Tag Archives: astigmatism

Study Finds Nearsightedness Slowed in Children With Contact Lenses

It’s good to see another study indicating that Orthokeratology Contact Lenses prevent the progression of nearsightedness (myopia).  The Controlling Astigmatism & Nearsightedness in Developing Youth Study (CANDY) was based on a relatively small population (28 patients) and it would have been good to see the rate of myopic progression after removing the contact lenses over a greater period of time, however the data was compelling and warrants further study.

As eye doctors we are often asked if we can prevent the progression of nearsightedness in children.   Clinically, we feel that the answer is probably yes, however there are relatively few studies that have investigated this common question.  The CANDY Study backs up what we feel our clinical experience has taught us.  The progression of nearsightedness in CANDY study patients was 0.37D prior to wearing overnight Ortho-K contact lenses.   When the patients discontinued wearing their lenses they found that the patient’s refractive error, on average, had increased by only 0.03D.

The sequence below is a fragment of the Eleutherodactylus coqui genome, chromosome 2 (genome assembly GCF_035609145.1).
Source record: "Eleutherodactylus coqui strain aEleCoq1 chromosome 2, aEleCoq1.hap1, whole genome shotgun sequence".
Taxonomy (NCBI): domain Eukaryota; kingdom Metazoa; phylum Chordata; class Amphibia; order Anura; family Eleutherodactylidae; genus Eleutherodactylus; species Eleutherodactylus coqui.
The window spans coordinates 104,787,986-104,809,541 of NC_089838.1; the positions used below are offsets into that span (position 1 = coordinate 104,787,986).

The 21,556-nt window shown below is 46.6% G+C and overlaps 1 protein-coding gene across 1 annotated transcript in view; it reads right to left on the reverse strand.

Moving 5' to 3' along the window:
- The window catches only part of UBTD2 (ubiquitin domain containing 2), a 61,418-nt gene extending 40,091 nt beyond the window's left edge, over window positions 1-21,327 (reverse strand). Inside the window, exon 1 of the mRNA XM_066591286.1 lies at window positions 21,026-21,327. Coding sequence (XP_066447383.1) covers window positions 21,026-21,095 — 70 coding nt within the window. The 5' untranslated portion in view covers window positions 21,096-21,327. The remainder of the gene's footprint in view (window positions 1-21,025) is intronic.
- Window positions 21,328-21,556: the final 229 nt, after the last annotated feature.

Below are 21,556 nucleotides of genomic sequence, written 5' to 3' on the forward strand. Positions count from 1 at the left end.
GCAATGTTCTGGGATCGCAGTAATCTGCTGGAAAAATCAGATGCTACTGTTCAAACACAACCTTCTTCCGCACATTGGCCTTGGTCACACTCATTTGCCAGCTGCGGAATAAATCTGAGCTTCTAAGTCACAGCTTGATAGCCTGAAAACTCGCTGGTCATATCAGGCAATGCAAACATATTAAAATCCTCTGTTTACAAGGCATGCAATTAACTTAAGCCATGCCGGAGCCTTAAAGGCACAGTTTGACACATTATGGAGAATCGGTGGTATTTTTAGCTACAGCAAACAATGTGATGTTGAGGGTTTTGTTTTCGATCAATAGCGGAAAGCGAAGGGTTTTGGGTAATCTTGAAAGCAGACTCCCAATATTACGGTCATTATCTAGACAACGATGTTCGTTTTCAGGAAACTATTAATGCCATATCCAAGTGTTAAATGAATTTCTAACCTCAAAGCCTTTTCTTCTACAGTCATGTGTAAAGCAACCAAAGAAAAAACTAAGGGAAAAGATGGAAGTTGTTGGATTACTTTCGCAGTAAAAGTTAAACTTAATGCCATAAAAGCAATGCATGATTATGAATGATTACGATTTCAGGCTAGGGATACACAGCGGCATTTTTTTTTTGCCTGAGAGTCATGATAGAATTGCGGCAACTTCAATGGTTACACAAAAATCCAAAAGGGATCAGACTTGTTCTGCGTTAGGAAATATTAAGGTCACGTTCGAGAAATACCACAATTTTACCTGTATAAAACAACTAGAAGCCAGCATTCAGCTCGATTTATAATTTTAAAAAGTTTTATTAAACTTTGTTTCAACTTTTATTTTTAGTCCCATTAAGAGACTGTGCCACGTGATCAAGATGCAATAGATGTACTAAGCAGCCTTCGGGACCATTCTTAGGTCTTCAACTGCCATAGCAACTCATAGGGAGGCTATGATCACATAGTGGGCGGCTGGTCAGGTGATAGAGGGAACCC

An FDA sponsored study of 300 children started in 2007 and is expected to continue for 5 years.  Hopefully, the FDA study will answer more of our questions.  Additional findings from the CANDY Study found that the younger the child the more beneficial was the effect on controlling myopia and the technique was more convenient.   A more comprehensive look at Orthokeratology including a link to the CANDY Study is available on the Total Eye Care website.

Astigmatism, it’s not a Disease

Many people feel astigmatism is a bad, progressive disease. Actually astigmatism is caused when light focuses in two points in the back of the eye because the eye is not in the shape of a sphere. An eye with astigmatism has often been described to be in the shape of an egg or football, to some degree this is true, though an astigmatic eye is not exaggerated to that degree. Most people have some astigmatism. Visually, a person with uncorrected astigmatism will often see a faint shadow on letters or objects.

Emmetopia is when an image focuses on the retina. A person that is emmetropic has uncorrected “normal vision”.